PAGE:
Despite widespread general debate on climate change, the relevance of demographic trends remains a comparatively unexplored issue, especially at the policy-making level. Some notable commentators have proved the exception. (1-3) In essence, the concern they raise is that growth of global population--projected to rise from around 6.8 billion people today to 9.2 billion by 20504--will inevitably lead to a significant increase of greenhouse gas emissions. This has led to calls for universal access to voluntary family planning services to be included as one component of the range of policy responses to climate change. Indeed, some authors have pointed to the "win/win" nature of this intervention given the numerous ancillary benefits of rights-based family planning programmes. These include reducing maternal and infant deaths; women's empowerment; preventing unintended pregnancies including among women living with HIV; preventing mother-to-child transmission of HIV; improving access to condoms; lowering the incidence of sexually transmitted infections including those which facilitate HIV transmission; and poverty reduction. (5)
Nevertheless these calls have not to date achieved traction among politicians nor even within the environmental lobby. It is possible that this is due to concern for an over-reaction in the policy response, mindful as many are of the "population control" policies of the 1960s and 1970s that, inspired by concern for global overpopulation, infamously led to some reports of sterilization procedures being applied without full consent of the patient. (6)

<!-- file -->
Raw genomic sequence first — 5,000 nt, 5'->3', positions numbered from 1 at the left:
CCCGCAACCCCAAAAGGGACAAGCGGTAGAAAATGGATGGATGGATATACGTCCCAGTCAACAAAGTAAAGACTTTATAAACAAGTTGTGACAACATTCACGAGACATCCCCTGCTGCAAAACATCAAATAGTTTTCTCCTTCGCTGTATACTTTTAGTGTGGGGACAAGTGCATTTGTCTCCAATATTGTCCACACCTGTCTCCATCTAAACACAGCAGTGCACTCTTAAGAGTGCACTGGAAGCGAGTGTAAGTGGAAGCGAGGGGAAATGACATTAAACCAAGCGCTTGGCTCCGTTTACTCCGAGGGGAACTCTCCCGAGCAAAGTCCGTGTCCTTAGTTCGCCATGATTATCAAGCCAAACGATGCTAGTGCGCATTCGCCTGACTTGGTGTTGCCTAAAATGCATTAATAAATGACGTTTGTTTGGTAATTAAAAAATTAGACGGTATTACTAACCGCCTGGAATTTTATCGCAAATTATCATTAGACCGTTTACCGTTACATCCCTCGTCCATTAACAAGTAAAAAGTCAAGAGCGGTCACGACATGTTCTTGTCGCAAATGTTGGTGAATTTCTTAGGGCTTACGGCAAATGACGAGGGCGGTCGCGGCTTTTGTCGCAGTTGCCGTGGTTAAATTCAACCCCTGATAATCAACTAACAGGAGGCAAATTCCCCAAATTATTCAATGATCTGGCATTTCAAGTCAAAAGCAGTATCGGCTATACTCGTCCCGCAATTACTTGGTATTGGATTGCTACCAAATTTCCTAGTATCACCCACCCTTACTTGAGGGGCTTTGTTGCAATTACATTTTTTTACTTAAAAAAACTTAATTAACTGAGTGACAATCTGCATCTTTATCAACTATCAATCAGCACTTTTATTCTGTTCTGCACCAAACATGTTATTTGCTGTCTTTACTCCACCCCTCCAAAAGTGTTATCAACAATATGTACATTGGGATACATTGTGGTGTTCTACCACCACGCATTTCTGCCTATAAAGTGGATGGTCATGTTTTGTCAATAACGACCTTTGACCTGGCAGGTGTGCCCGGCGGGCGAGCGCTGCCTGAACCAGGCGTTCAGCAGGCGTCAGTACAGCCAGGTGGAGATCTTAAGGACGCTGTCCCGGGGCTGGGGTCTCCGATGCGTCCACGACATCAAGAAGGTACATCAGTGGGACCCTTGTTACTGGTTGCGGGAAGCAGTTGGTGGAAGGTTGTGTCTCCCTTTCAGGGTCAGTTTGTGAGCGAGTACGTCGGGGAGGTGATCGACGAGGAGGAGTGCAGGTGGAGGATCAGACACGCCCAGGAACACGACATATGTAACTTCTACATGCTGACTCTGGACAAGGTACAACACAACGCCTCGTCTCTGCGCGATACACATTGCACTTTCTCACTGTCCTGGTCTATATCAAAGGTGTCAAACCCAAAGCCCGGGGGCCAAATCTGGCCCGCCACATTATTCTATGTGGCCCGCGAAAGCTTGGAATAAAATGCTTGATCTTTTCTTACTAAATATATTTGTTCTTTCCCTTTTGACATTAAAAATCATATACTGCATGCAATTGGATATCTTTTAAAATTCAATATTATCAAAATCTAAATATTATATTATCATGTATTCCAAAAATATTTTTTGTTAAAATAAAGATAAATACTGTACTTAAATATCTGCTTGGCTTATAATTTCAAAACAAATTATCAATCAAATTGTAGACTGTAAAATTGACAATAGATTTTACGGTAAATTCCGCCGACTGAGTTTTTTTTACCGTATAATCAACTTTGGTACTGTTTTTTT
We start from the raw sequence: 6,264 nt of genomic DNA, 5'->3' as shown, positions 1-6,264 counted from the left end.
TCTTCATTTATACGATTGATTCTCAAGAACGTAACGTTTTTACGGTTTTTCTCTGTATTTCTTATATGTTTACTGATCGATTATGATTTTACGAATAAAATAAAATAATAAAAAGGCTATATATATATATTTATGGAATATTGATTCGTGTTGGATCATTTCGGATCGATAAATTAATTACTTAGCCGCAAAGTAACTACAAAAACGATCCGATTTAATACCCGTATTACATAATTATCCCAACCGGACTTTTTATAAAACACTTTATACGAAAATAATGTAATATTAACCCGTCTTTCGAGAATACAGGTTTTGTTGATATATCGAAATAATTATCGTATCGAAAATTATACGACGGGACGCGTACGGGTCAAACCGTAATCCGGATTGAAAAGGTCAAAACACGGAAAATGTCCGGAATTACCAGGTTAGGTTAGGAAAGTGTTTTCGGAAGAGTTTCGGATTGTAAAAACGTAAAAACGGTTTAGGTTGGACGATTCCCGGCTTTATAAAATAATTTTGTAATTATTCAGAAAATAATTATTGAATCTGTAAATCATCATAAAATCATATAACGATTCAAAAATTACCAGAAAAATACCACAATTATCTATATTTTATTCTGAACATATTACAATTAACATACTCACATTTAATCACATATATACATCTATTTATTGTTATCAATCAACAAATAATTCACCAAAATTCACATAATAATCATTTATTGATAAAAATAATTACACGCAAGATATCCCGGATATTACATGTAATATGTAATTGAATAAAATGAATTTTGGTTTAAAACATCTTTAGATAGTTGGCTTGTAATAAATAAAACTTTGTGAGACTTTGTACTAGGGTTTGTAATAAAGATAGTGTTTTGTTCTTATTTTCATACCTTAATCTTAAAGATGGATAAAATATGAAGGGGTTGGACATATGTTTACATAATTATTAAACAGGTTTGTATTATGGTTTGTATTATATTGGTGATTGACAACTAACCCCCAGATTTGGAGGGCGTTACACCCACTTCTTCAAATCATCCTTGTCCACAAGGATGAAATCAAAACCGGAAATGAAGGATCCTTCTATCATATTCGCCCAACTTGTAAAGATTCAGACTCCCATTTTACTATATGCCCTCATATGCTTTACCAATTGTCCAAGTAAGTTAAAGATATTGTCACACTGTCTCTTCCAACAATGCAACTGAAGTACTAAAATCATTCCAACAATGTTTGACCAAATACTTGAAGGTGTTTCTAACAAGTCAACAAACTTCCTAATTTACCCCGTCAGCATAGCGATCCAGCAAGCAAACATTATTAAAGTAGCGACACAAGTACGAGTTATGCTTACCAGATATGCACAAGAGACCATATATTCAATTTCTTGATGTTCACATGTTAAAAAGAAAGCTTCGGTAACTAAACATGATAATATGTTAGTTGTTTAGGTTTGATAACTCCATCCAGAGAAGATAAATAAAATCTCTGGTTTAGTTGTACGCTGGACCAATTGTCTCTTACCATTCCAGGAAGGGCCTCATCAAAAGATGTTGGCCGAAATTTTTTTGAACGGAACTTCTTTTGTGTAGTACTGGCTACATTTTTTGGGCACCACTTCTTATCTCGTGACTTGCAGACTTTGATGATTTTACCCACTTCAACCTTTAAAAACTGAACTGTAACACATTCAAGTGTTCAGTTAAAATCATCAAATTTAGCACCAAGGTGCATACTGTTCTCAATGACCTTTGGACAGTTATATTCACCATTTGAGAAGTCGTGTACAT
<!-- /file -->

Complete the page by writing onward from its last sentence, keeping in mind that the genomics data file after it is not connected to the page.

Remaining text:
It is worth noting that, like much of the public debate on climate change, the links made with demographic trends have been largely confined to their implications for greenhouse gas emissions. The relevance of demographic trends to adaptation to climate change has meanwhile remained almost entirely unexplored by the scientific literature. The main finding of this paper is that this deficit is in stark contrast to the concerns of the governments of least-developed countries.
Despite the high-profile concern for the reduction of greenhouse gas emissions, least-developed countries have focused more predominantly upon adaptation to climate change and thereby how they may limit the predicted damage of climate change. (7) A literature review by two of this paper's authors found that a large majority (93%) of the 40 least-developed countries who had submitted strategy documents to the Global Environmental Facility identified concern about the impact of rapid population growth upon their ability to adapt to climate change.
This re-emergence of concern for demographic trends in least-developed countries (8-10) is striking because concern about "overpopulation" was led by high-income countries in the first decades after the Second World War. In addition, this re-emergence is being driven at least as much by a grassroots movement as by leadership from the governments of either low- or high-income countries or global organizations such as "The World Bank. This is illustrated by the case study of an Ethiopian project that has integrated family planning into a conservation and land management programme. Importantly, it suggests that voluntary family planning services should be made more available to poor communities in least-developed countries to assist their ability to adapt to the harmful effects of climate change. We stress the distinction between this approach and arguing that population growth should be slowed in these countries to curb increases in greenhouse gas emissions. It is perhaps more conducive to a rights-based approach to implement …